Walter Benjamin

German philosopher and cultural critic, 1892-1940

Benjamin was an eclectic thinker, combining elements of German idealism, Romanticism, historical materialism, and Jewish mysticism, He made enduring and influential contributions to aesthetic theory and Western Marxism, and is associated with the Frankfurt School. Among Benjamin's major works as a literary critic are essays on Goethe, Kafka, Kraus, Leskov, Proust, Baudelaire, and translation theory. He also made major translations into German of the Tableaux Parisiens section of Baudelaire's Les Fleurs du mal and parts of Proust's À la recherche du temps perdu. Benjamin committed suicide in Portbou at the French-Spanish border while attempting to escape from the Nazis.

Source: Wikipedia

Benjamin, Walter

Philosoph, Literaturkritiker und Übersetzer (1892-1940). Collection of letters by Walter and Georg Benjamin as well as by third parties. Verschiedene Orte. Zusammen 39 SS. auf 23 Bll. Verschiedene Formate. Mit zwei Beilagen (s. u.).
$ 25,142 / 22.500 € (49522/BN33935)

Comprehensive family correspondence centered around Walter Benjamin and his brother, the physician (and later resistance fighter) Georg, Georg's fiancée Grete Kliem, and her friend Lisabeth. The 18 letters and postcards highlight the ideological distance between the socialist Georg Benjamin, from wealthy Jewish merchant stock, and his bourgeois, conservatively Christian fiancée, which ultimately led to the couple's separation. Georg Benjamin, who was to be murdered at Mauthausen concentration camp in 1942, instead married Hilde Lange in 1926.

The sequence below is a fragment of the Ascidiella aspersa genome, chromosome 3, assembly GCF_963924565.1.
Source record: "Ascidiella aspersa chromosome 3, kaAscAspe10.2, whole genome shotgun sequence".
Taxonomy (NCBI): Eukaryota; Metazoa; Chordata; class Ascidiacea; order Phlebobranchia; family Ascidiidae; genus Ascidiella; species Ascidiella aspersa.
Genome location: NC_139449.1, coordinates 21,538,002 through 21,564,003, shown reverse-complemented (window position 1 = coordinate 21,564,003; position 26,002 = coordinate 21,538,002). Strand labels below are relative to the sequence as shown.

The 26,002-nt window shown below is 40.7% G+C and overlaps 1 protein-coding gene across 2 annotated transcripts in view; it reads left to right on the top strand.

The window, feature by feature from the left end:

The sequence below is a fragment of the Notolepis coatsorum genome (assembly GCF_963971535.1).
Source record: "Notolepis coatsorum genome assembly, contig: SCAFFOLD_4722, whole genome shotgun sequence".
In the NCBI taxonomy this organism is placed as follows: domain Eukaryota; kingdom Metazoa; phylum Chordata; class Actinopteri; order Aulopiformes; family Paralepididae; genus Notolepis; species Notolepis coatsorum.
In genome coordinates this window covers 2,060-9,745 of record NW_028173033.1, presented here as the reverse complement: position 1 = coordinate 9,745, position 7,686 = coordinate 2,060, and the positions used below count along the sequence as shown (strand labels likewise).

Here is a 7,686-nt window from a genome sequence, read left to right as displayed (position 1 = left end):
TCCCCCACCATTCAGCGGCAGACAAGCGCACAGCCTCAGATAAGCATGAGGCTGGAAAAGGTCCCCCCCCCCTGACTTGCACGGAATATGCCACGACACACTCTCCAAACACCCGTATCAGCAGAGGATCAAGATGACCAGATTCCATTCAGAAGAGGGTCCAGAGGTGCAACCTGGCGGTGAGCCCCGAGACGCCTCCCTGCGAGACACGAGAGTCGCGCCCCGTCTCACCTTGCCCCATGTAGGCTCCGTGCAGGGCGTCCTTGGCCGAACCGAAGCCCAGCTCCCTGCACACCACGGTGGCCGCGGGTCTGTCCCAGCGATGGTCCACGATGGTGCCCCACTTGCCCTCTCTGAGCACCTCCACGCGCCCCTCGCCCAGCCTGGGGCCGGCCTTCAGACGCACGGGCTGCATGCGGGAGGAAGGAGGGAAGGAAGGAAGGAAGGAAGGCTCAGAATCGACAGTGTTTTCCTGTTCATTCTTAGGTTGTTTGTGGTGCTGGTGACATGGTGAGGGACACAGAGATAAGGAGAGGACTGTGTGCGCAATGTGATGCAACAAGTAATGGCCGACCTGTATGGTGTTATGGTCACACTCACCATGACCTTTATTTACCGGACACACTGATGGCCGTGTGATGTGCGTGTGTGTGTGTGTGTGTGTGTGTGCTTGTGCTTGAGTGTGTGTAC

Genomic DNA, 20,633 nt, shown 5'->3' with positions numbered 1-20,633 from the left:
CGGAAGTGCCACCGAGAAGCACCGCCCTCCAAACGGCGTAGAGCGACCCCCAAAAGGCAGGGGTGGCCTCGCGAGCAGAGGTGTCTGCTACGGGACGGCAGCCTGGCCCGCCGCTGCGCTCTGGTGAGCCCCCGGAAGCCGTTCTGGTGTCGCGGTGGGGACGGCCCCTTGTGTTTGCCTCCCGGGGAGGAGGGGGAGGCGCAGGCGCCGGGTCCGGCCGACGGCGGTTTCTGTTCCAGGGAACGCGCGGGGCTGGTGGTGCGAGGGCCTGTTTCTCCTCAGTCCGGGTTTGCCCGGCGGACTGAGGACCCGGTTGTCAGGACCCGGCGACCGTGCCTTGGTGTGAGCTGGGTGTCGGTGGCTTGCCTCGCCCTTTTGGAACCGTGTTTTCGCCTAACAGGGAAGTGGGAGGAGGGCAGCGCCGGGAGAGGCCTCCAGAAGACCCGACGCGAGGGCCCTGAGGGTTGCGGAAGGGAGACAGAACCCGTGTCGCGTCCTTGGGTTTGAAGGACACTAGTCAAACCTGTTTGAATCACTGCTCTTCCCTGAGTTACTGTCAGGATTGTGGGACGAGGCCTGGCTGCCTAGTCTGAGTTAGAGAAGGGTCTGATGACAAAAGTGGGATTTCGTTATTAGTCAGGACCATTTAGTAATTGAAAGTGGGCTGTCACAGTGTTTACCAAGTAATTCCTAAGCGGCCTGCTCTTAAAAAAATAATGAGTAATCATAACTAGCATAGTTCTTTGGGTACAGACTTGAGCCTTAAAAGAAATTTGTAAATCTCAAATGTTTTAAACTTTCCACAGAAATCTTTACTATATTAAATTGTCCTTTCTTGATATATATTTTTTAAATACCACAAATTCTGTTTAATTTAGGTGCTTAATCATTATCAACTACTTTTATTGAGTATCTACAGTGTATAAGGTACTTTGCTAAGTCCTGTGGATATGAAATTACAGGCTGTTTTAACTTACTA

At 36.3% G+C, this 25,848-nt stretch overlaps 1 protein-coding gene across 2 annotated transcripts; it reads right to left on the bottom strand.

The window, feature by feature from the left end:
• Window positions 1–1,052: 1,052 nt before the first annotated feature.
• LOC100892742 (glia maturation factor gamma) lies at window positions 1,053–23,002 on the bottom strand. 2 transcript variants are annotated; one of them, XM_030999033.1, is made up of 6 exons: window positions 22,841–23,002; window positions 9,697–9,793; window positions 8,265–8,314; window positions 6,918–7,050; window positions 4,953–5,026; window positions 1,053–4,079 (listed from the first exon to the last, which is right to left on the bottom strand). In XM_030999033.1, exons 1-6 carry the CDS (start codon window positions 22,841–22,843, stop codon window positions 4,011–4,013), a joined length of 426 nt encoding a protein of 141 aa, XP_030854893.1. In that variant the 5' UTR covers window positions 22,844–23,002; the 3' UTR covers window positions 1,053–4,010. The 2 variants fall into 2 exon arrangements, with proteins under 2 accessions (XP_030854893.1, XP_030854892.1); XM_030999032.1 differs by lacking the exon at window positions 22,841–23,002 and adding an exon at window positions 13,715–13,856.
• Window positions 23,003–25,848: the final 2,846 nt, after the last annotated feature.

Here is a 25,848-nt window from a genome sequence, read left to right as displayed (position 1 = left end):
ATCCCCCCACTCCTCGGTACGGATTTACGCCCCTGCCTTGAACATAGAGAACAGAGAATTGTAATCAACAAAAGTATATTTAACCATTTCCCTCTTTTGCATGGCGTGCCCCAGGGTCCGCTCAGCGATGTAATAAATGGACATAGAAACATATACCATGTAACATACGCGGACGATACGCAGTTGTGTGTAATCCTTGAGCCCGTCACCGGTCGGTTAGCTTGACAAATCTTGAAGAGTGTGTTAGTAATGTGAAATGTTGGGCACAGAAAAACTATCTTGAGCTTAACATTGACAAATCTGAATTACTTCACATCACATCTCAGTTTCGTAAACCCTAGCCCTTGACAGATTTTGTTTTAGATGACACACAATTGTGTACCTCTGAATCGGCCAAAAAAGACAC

The jurist Lange later served as minister of justice to the German Democratic Republic, earning her the nickname "Bloody Hilde". - On 21 January 1923, Walter Benjamin writes to his brother Georg: "When I received your message, I once again saw how little feminine skill for investigation I possess in matters of marriage and engagement, for if I had but a small measure of it, I could well have guessed at the purpose of your frequent trips to Hagen [where Grete Kliem lived]. With as much heartfelt warmth as surprise I congratulate you and your future wife on your decision [...] Dora will stay here another while; her recuperation is necessarily progressing slowly, but she is gaining weight. Still, the doctor has advised rest for the foreseeable future [...] I am working here all well as I can, preparing the edition of my friend's [Fritz Heinle's] posthumous papers. The news from Germany are extremely sombre [...]". - Comprises individually: Walter Benjamin: 1) ALS. 21 Jan. 1923. 1 p. 8vo. To Georg. ALS by his wife Dora on reverse. - Georg Benjamin: 1) APcS. [22 Aug. 1923]. 2 pp. 8vo. With autogr. address. To Grete. 2) ALS. 6 Jan. 1923. 1 p. 8vo. To Grete. 3) ALS. Undated. 2 pp. 8vo. To Grete. 4) Autogr. lettercard signed. 16 Feb. 1923. 1 p. Oblong small 8vo. To Grete. 5) ALS. Undated. 1½ pp. 8vo. With autogr. envelope. To Grete. 6) ALS. Berlin, 28 Dec. 1922. 1 p. 8vo. With autogr. envelope. To Grete. With autogr. draft reply from Grete (½ p). 7) ALS. Undated. 4 pp. on bifolium. 8vo. To Grete. 8) ALS. Undated. 3 pp. on bifolium. 8vo. To Grete. - Grete Kliem: 1) Autograph letter draft signed. Undated. 2 pp. Oblong small 4to. To Georg. 2) Autograph letter draft signed. Undated. 1½ pp. Large 8vo. On headed paper of Beyersmann, Hagen i. W. To Georg. 3) Autograph letter draft signed. Undated. 1 p. Small 4to. To Georg. - Lisabeth: 1) ALS. 20 Oct. 1920. 4 pp. on bifolium. 4to. To Grete. 2) ALS. 22 Oct. 1920. 2 pp. 4to. To Grete. 3) ALS. Ilsenburg, 27 Gilbhard [October] 1920. 2 pp. Large 4to. To Grete. 4) ALS. 6 Dec. 1920. 2 pp. 4to. To Grete. 5) ALS. 21 Jan. 1922. 4 pp. on bifolium. 4to. To Grete. - 6) ALS. Undated. 4 pp. on 2 ff. Small 4to. - Includes: 1) Postcard by various undersigners to Hilde Lange, sending congratulations on her betrothal. 2) Addressed envelope from Georg Benjamin to his fiancée..

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